NORMAN — As the holiday season approaches and thoughts of food and family are on many people’s minds, it’s almost hard to believe there was so much chaos and heartbreak in Moore just six months ago. But the city continues to push on.
“The progress is amazing to me,” said Moore police Sgt. Jeremy Lewis. “I mean you have numerous homes that people are back in already.”
Lewis and about 19 other Moore officers, including detectives and school officers, were on duty when the storm struck. Some were just blocks away as the tornado ripped through the heart of the city, basically cutting it in half.
“At that point officers do their best to try to stay out of the way, but stay as close as possible to the area that it’s going to hit,” he said.
There’s not really a protocol on how to survive a storm in a patrol car, but on May 20 many officers left the city because the tornado was so large, staying on the north and south sides of Moore.
“We were just trying to outrun it and then get right back to the city,” Lewis said. “Once the storm passed, guys just went into search and rescue mode.”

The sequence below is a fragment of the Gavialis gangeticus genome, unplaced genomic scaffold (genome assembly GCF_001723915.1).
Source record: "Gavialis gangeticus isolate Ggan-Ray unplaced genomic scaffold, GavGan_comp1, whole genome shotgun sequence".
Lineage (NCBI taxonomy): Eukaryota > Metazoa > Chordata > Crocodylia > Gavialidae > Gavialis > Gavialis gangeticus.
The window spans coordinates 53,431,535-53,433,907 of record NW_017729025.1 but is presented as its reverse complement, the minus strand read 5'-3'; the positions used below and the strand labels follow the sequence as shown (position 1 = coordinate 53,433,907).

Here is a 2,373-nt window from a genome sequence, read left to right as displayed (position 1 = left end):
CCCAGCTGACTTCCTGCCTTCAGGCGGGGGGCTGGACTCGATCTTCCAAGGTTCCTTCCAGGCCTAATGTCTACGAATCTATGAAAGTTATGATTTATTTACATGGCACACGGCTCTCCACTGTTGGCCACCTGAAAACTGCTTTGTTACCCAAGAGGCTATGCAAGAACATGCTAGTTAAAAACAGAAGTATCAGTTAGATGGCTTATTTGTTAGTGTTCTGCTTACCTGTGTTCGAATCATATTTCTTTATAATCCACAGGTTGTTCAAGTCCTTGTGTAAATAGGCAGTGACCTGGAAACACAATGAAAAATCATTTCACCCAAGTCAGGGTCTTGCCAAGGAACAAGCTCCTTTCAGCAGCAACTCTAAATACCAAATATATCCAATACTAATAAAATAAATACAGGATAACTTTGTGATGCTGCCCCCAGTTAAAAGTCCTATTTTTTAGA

Shortly after the storm, the entire Moore Police Department, about 81 officers at the time, showed up along with many other agencies. Lewis said they had an influx of agencies coming in.
Deputy Steven Swinford with the Cleveland County Sheriff’s Office was one of those who responded immediately. Swinford was on his way back from a law enforcement class in Ada and in Noble around the time the tornado hit. He was at Plaza Towers Elementary school within 20 to 30 minutes following the devastation.
“Whenever you see it you just kind of get that sick feeling because you know what it’s fixin to do — a tornado that large,” Swinford said.